Tell us something people would be surprised to know about you:

LR: I just had a baby girl in December 2014! I also have a two-year old son.
Our household is a lot of fun, to say the least!



The Loneliness of the Black Republican:
Pragmatic Politics and the Pursuit of Power
Leah Wright Rigueur

Q&A with Maud S. Mandel, author of Muslims and Jews in France: History of a Conflict

We recently sat down for a Q&A with Maud S. Mandel to talk about her new book Muslims and Jews in France: History of a Conflict. Read the introduction for free, here.


How does your book speak to the current dialogue about tensions between Muslims and Jews in France, particularly in the wake of Charlie Hebdo?

MM: First, my book helps contextualize recent events by placing them in a longer history of Muslim-Jewish relations in France. It thus helps us understand why the violent outburst against Charlie Hebdo became intertwined with an attack against a kosher market, two sites that might not seem obviously linked to contemporary on-lookers. Secondly, I think it also helps us understand the diversity of Muslim-Jewish responses during and after the violence. While French-born Muslim citizens perpetuated the attacks, a French-Muslim policeman died in the conflict and a Muslim immigrant hid Jews in the grocery store. Some Jews have opted in the aftermath to leave France for other countries, while many have never considered such an option. My book helps us get a better grasp on this diversity of possible responses by showing the complex evolution of Muslims and Jews to the French state and each other.

Why did you write this book?

MM: I wrote this book in response to the outbreak of anti-Jewish violence in France in 2000, after which a number of stories came out in the media referring to the “new antisemitism” in France. The term “new” often gives an historian pause, and so I became interested in investigating what was “new” about the events that were unfolding in France. What had changed in Muslim-Jewish relations over time? And what were the forces shaping the evolution of those relations?

What was the most interesting thing you learned from writing this book?

MM: Given the centrality of the Israeli-Palestinian struggle to so much of the media coverage of Muslim-Jewish conflict in France, I had expected the story I was writing to focus largely on that issue. And yet the further I delved into the topic, the more clear it became that the legacy of French colonialism and the evolution of French politics had as great an impact on Muslim-Jewish relations as events in Israel/Palestine. Although this conclusion should not have been a surprise to an historian, given the significance of context to the study of history, I was surprised by the long shadow of French colonialism in shaping my story.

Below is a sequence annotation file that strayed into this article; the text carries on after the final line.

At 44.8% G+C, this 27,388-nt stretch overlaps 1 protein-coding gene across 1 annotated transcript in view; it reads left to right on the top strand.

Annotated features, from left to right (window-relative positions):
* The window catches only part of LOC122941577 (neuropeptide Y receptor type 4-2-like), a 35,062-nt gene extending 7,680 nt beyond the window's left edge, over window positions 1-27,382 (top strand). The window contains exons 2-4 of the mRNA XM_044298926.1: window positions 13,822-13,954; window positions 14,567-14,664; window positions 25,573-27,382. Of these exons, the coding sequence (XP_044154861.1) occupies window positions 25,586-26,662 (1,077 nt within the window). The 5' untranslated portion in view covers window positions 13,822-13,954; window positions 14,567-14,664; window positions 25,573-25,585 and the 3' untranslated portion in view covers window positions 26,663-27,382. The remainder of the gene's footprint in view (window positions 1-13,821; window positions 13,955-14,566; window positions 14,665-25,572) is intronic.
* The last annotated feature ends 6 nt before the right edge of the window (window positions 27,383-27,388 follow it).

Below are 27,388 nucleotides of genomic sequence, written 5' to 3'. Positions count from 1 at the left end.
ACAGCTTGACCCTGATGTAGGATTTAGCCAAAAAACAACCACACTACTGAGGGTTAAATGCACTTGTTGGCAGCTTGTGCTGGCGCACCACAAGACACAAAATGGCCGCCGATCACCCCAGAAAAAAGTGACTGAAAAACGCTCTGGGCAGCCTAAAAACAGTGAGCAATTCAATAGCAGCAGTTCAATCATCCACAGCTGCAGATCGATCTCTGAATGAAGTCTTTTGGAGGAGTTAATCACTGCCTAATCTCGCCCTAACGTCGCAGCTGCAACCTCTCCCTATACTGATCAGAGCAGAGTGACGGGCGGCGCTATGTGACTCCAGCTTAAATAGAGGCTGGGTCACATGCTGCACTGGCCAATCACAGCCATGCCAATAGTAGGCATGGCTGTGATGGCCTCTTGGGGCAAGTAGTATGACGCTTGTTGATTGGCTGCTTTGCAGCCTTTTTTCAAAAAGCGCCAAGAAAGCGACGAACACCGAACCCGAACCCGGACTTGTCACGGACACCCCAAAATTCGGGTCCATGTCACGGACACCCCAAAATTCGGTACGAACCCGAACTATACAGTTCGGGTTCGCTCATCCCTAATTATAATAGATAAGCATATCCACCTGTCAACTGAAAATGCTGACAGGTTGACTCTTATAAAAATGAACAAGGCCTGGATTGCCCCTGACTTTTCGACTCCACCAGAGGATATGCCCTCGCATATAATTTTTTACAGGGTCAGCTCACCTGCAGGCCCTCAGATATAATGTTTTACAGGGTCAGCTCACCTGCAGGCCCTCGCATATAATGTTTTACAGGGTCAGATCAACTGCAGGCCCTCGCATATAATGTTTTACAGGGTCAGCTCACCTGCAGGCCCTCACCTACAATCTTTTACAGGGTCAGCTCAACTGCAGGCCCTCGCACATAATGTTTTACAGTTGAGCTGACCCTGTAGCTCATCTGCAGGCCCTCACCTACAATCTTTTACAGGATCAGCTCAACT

What do you think is the book’s most important contribution?

MM: As in all historical projects, my goal is to complicate simplistic understandings of the problem before us, to challenge notions of inevitability, to force us to question how and why the past took the shape that it did, and to push against monocausal explanations. This approach has pointed me to the diversity of socio-religious relationships between Muslims and Jews in France; conflict is not the only–or even the primary–way of understanding these relationships. This approach has also directed me away from conceptualizing Muslim-Jewish relations in France as arising inevitably from conflict in the Middle East. Rather, I argue that where conflict does exist, its origins and explanation are as much about France and French history as they are about Middle Eastern conflict. While global developments created fault lines around which activists began to mobilize, the nature of that mobilization (i.e. who was involved), the political rhetoric employed, and the success or lack thereof of their appeal emerged from French political transformations.

What was the biggest challenge involved with bringing this book to life?

MM: The biggest challenge involved with bringing this book to life was my stage of life when I wrote it. Newly tenured at Brown and with two young children, I faced the difficulty of finding long stretches of time away from campus and the responsibilities of home life to conduct research abroad. This book would have benefited from much longer periods of ethnographic research in Marseille, one of my key sites of investigation, but it was extremely difficult to balance all the demands of my life in such a way as to accommodate long research trips. The result was that it took me a long time to write this book, and I never felt I could immerse myself as deeply in the project as I desired.